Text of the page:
Welcome to Wednesday Word, a weekly linkup for everyone, not just health and fitness bloggers. Each Wednesday you will have a single word prompt to write about. Let your imagination run free and share with your readers your interpretation of that word, or simply use it as inspiration for your post. Today’s word is lost….. I’d love to have you link up, and if you do, please remember to follow my six simple rules.
Lost – unable to be found;
not knowing where you are or how to get to where you want to go;
unable to find your way
One of the first things my friends ask when I tell them about my Ragnar adventures is if it’s safe – especially on the overnight legs. They worry that I might get hit by a car, attacked by a wild animal, or lost…
Lost – something that I never worried about during one of my Ragnar legs, especially when jumping out of a van only to be picked up a few twists and turns and about ten miles later. But that ‘s exactly where it happened – in a parking lot about a quarter mile from the finish line no less, not even on some trail in the West Virginia wilderness.
I hopped out of the van around 4:25 AM to run my second leg of the 2015 Ragnar DC and quickly found myself in the middle of nowhere on completely dark and narrow country roads. Pretty early on two other runners and I missed a right turn, but we were lucky and a van driver saw us going straight, rolled down his window, and yelled for us to come back and follow him to the right.
With that little mishap less than a mile into my run, I promised myself to be more vigilant and pull out my iPhone and use the Ragnar app to track where I was in relationship to the course if necessary. For the most part I could see flashing tail lights at a distance in front of me, and headlamps behind me, giving me confidence that I hadn’t veered off-course again.
Less than a half mile out from the finish of my 9.6-mile run, I thought I could hear cheering, and smiled because I knew that I was closing in on my run. I caught up with a woman just as a young man caught up with both of us. The three of us ran together as we saw the traffic circle with the trail to the right that we knew we were supposed to finish on. A race volunteer walking toward us dragging a cone cheered us on and said, “Follow the path!” to each of us as we ran by.
We soon came to a point where the asphalt path ended beside a parking lot entrance, but continued on as a concrete path straight ahead. We stayed on the path as directed and circled back around behind a school just as another runner came flying past us. We questioned if we were going the correct way, and he seemed confident that we were. We followed him and the path eventually took us perpendicular across the road where we had just been and toward a huge parking lot. I could see porta potties in the distance so it made sense that we were headed in the right direction. Once we got to the end of the path and over a little hill, we realized that the parking lot was completely empty! Not a person or van in sight…
We ran to the back side of the church and the second parking lot was empty as well… The young man who was now running along side of me, yelled for the speedy runner to come back. Knowing we were lost, we stopped and I pulled out my phone and opened the Ragnar app. We took a look at the Ragnar leg 24 course map and could see that our little blue blinking GPS dot was way off course.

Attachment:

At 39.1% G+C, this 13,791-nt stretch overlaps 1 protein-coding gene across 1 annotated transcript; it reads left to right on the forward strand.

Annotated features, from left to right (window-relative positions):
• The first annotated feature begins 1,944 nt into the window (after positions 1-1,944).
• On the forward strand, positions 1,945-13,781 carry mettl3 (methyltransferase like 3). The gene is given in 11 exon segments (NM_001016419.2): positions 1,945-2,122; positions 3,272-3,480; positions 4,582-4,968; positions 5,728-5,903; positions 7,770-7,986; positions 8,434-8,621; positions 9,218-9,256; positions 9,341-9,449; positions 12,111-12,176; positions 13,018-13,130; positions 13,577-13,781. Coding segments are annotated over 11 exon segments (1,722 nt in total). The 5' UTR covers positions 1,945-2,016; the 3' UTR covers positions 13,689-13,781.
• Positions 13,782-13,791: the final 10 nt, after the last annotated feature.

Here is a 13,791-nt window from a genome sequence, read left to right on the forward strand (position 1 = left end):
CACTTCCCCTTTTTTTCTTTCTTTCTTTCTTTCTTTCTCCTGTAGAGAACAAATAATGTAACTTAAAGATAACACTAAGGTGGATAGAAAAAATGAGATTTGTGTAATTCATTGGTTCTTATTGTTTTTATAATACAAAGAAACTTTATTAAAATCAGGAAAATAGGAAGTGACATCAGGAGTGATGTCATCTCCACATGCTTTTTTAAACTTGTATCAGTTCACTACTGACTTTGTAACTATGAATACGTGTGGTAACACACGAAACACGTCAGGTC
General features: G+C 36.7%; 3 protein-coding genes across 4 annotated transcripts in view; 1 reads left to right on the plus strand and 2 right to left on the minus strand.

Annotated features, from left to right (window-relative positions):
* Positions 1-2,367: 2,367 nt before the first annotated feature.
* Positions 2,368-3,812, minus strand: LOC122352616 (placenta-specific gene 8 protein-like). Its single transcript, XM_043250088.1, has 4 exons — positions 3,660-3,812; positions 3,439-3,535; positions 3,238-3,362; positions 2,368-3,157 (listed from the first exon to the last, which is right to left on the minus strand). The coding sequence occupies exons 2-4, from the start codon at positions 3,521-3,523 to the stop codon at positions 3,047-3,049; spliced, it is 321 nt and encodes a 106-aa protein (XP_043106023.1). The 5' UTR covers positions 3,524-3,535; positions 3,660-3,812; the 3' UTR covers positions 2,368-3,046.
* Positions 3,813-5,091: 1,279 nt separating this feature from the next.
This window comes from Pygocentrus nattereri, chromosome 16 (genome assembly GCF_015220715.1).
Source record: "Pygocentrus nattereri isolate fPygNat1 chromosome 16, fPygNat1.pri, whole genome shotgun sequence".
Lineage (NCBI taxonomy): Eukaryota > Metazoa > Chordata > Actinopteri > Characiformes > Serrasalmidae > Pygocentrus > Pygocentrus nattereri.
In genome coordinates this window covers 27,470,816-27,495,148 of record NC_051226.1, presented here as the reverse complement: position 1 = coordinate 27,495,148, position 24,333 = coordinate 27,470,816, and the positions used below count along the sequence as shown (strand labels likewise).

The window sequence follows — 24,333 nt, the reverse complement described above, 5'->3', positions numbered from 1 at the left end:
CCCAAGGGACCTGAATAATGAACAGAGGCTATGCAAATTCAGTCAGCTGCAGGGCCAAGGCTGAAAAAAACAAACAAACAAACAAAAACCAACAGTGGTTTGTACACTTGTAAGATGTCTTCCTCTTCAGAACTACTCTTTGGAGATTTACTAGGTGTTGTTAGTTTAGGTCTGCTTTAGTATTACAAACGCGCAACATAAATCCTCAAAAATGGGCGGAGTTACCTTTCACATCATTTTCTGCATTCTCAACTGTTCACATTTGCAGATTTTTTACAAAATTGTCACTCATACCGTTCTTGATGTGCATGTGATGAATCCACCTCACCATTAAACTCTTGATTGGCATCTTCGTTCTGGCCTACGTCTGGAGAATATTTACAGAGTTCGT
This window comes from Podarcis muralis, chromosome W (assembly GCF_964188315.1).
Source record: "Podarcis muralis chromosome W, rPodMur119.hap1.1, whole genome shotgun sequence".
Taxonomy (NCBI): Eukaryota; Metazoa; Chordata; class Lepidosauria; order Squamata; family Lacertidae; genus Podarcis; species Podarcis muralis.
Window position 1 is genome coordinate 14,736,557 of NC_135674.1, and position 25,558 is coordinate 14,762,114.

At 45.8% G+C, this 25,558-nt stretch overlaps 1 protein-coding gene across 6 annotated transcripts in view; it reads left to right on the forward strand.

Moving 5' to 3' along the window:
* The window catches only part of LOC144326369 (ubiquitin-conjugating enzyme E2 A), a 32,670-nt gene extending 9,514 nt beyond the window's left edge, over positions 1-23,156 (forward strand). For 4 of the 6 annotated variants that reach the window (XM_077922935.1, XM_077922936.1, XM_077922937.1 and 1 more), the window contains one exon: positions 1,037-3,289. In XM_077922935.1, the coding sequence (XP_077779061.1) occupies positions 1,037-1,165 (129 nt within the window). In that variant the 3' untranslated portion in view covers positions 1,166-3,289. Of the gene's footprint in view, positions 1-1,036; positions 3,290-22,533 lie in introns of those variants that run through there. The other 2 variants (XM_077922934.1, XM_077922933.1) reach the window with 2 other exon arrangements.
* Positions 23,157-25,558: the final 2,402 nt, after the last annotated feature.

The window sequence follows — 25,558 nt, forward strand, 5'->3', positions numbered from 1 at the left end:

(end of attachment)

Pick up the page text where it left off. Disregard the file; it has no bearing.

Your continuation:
The three of us turned and headed back in the direction we had just come from, now maintaining about an 8:00 minute pace, trying to make up some of the time we’d lost. Speedy guy passed us again, and I was now hanging with my new best friends. I told the young man at my side that I was hanging with him to increase my badassery status when I finally came into the exchange. He offered to let me finish in front of him, but I told him we were in it together (i.e. lost), so we’d finish together.
Once we got back to where we made the wrong turn, the volunteer we’d seen about ten minutes earlier was in her correct spot at the corner telling us to cross the parking lot entrance and continue on the path on the other side. The runner next to me told her we’d gone the wrong way before when she told us to stay on the path, and that we’d run over a mile out of our way. She quickly apologized and we told her, “No worries,” as we sped away.
Just as I heard the cheering at the exchange chute in the distance, Van 1 drove by on their way out in search of me. I heard them calling my name, so I waved. Little did I know that my team had already contacted Ragnar to report me missing and that they’d also called Bill to see where I was on my Glympse app. Unfortunately, I had turned on Glympse, but had failed to invite Bill or any of my teammates to follow me – rookie mistake on my part on a new to me app.
Bill had run leg 24 the year before and remembered that it had been harder than he’d expected, so he assured my teammates that I was probably just running slower than planned. Running slower, plus getting lost twice had added up to a greatly delayed arrival for me. Also, getting lost had turned my 9.6-mile run into a 10.78-mile run.
As I sprinted into the exchange, I could hear my team captain cheering and calling my name, happy that I wasn’t lost and happy that our next runner could take off and we could get in the van and drive to our next major exchange.
As soon as I stopped, I realized that I had two missed calls and multiple texts from my teammates wondering where I was. One of my teammates immediately called Bill to tell him all was well, and that the little lost girl had been found!
When have you been lost?
Grab My Button!
Next Wednesday’s Word: Delirious
Note: Parts of this post first appeared in my 2015 Ragnar DC Recap – Part 3.